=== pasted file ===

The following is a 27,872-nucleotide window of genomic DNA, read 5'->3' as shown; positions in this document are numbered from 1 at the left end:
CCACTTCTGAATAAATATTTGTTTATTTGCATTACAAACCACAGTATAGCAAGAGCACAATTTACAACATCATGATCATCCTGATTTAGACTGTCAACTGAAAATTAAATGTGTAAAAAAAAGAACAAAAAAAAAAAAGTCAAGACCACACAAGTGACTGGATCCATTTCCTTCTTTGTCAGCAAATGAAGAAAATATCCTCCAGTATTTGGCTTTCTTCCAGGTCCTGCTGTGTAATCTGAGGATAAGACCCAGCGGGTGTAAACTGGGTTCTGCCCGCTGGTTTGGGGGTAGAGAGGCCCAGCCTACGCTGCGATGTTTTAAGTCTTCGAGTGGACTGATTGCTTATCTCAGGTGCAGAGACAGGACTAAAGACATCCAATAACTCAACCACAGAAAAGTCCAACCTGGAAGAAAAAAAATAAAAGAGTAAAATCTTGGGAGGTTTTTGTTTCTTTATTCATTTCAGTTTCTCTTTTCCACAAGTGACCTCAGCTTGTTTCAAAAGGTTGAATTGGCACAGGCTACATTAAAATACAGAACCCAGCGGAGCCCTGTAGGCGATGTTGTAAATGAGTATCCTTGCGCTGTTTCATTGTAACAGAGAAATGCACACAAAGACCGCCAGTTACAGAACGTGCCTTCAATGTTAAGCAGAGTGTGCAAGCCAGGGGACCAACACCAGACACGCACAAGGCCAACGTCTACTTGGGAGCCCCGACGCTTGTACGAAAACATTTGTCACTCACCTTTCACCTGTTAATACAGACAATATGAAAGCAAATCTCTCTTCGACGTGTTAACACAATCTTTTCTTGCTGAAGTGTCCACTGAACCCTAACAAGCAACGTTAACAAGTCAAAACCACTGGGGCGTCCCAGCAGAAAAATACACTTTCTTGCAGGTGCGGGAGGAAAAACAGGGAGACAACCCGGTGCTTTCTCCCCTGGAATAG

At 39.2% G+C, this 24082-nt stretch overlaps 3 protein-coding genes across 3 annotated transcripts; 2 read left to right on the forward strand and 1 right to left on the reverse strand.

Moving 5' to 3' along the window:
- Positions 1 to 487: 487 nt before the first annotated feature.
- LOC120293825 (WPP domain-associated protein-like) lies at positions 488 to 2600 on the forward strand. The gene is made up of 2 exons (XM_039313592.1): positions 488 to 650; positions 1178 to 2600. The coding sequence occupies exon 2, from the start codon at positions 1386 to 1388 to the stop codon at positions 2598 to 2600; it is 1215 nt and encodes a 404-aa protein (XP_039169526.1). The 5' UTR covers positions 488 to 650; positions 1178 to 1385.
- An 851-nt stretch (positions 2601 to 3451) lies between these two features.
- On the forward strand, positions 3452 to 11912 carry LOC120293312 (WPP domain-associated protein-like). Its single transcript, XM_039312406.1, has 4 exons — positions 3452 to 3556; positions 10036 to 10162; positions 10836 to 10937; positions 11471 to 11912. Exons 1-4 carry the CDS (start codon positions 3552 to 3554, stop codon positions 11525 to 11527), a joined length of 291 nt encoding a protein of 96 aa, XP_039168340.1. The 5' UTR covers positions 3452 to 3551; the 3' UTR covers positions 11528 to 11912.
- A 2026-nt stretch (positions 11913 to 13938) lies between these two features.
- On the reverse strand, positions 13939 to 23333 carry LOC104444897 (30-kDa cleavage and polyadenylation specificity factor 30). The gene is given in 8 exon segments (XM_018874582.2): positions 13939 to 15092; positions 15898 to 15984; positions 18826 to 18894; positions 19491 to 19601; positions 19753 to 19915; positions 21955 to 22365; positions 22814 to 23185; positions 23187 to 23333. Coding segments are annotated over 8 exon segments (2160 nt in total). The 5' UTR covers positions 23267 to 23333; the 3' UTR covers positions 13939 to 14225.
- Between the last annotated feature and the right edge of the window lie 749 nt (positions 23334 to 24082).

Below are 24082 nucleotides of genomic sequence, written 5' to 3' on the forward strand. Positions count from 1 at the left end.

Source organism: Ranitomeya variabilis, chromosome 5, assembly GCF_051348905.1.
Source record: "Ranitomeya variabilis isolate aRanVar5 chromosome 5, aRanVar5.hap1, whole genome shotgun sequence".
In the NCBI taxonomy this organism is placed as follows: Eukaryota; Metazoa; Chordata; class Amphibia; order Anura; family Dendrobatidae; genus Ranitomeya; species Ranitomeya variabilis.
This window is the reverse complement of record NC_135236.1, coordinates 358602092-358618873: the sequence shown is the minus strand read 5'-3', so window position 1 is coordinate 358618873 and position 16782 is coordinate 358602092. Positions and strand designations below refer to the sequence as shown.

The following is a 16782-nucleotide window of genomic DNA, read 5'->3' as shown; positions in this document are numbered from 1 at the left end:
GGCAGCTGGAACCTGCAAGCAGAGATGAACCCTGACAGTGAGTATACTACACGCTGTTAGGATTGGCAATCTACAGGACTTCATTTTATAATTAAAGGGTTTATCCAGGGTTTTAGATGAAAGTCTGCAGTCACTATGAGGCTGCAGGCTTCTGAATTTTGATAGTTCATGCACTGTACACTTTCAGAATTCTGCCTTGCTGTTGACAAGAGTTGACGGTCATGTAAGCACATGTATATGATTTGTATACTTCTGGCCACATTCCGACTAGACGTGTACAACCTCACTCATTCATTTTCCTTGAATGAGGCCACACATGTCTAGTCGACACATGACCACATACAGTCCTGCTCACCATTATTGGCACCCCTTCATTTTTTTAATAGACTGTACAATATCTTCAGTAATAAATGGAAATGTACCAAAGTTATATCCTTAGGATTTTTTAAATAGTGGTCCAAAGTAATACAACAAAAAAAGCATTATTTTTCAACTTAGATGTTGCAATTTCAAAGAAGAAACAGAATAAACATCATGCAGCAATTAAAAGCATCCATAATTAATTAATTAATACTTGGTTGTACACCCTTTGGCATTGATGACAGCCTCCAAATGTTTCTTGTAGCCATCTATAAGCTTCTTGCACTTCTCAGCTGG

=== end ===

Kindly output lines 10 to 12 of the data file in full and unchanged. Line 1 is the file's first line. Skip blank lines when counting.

- On the reverse strand, positions 13939 to 23333 carry LOC104444897 (30-kDa cleavage and polyadenylation specificity factor 30). The gene is given in 8 exon segments (XM_018874582.2): positions 13939 to 15092; positions 15898 to 15984; positions 18826 to 18894; positions 19491 to 19601; positions 19753 to 19915; positions 21955 to 22365; positions 22814 to 23185; positions 23187 to 23333. Coding segments are annotated over 8 exon segments (2160 nt in total). The 5' UTR covers positions 23267 to 23333; the 3' UTR covers positions 13939 to 14225.
- Between the last annotated feature and the right edge of the window lie 749 nt (positions 23334 to 24082).

Below are 24082 nucleotides of genomic sequence, written 5' to 3' on the forward strand. Positions count from 1 at the left end.